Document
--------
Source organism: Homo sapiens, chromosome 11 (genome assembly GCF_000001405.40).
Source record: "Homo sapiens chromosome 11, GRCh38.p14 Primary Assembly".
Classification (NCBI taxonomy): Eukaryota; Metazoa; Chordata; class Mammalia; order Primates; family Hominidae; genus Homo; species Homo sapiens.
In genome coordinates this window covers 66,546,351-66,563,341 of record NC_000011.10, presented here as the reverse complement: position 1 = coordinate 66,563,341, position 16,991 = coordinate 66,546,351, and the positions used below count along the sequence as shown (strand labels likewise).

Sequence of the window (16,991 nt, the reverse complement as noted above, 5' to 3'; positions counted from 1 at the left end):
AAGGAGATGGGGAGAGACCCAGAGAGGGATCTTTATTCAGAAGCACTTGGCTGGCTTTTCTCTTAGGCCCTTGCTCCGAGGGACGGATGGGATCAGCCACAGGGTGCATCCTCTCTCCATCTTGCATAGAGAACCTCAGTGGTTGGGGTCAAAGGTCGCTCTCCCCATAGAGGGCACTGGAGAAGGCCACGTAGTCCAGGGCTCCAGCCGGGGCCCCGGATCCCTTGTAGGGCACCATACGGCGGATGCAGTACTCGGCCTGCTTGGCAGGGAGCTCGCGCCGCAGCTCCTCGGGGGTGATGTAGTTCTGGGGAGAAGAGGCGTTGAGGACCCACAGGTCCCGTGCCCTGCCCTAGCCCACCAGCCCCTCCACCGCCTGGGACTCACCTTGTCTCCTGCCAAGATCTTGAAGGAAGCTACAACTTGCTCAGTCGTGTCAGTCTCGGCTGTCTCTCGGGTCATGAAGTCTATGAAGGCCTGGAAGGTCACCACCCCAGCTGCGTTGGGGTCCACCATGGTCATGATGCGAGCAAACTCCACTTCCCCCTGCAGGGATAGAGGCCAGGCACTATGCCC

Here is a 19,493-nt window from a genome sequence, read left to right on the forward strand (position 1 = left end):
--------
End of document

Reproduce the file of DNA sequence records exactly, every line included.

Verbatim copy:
Source organism: Homo sapiens, chromosome 11 (genome assembly GCF_000001405.40).
Source record: "Homo sapiens chromosome 11, GRCh38.p14 Primary Assembly".
Classification (NCBI taxonomy): Eukaryota; Metazoa; Chordata; class Mammalia; order Primates; family Hominidae; genus Homo; species Homo sapiens.
In genome coordinates this window covers 66,546,351-66,563,341 of record NC_000011.10, presented here as the reverse complement: position 1 = coordinate 66,563,341, position 16,991 = coordinate 66,546,351, and the positions used below count along the sequence as shown (strand labels likewise).

Sequence of the window (16,991 nt, the reverse complement as noted above, 5' to 3'; positions counted from 1 at the left end):
AAGGAGATGGGGAGAGACCCAGAGAGGGATCTTTATTCAGAAGCACTTGGCTGGCTTTTCTCTTAGGCCCTTGCTCCGAGGGACGGATGGGATCAGCCACAGGGTGCATCCTCTCTCCATCTTGCATAGAGAACCTCAGTGGTTGGGGTCAAAGGTCGCTCTCCCCATAGAGGGCACTGGAGAAGGCCACGTAGTCCAGGGCTCCAGCCGGGGCCCCGGATCCCTTGTAGGGCACCATACGGCGGATGCAGTACTCGGCCTGCTTGGCAGGGAGCTCGCGCCGCAGCTCCTCGGGGGTGATGTAGTTCTGGGGAGAAGAGGCGTTGAGGACCCACAGGTCCCGTGCCCTGCCCTAGCCCACCAGCCCCTCCACCGCCTGGGACTCACCTTGTCTCCTGCCAAGATCTTGAAGGAAGCTACAACTTGCTCAGTCGTGTCAGTCTCGGCTGTCTCTCGGGTCATGAAGTCTATGAAGGCCTGGAAGGTCACCACCCCAGCTGCGTTGGGGTCCACCATGGTCATGATGCGAGCAAACTCCACTTCCCCCTGCAGGGATAGAGGCCAGGCACTATGCCC

Here is a 19,493-nt window from a genome sequence, read left to right on the forward strand (position 1 = left end):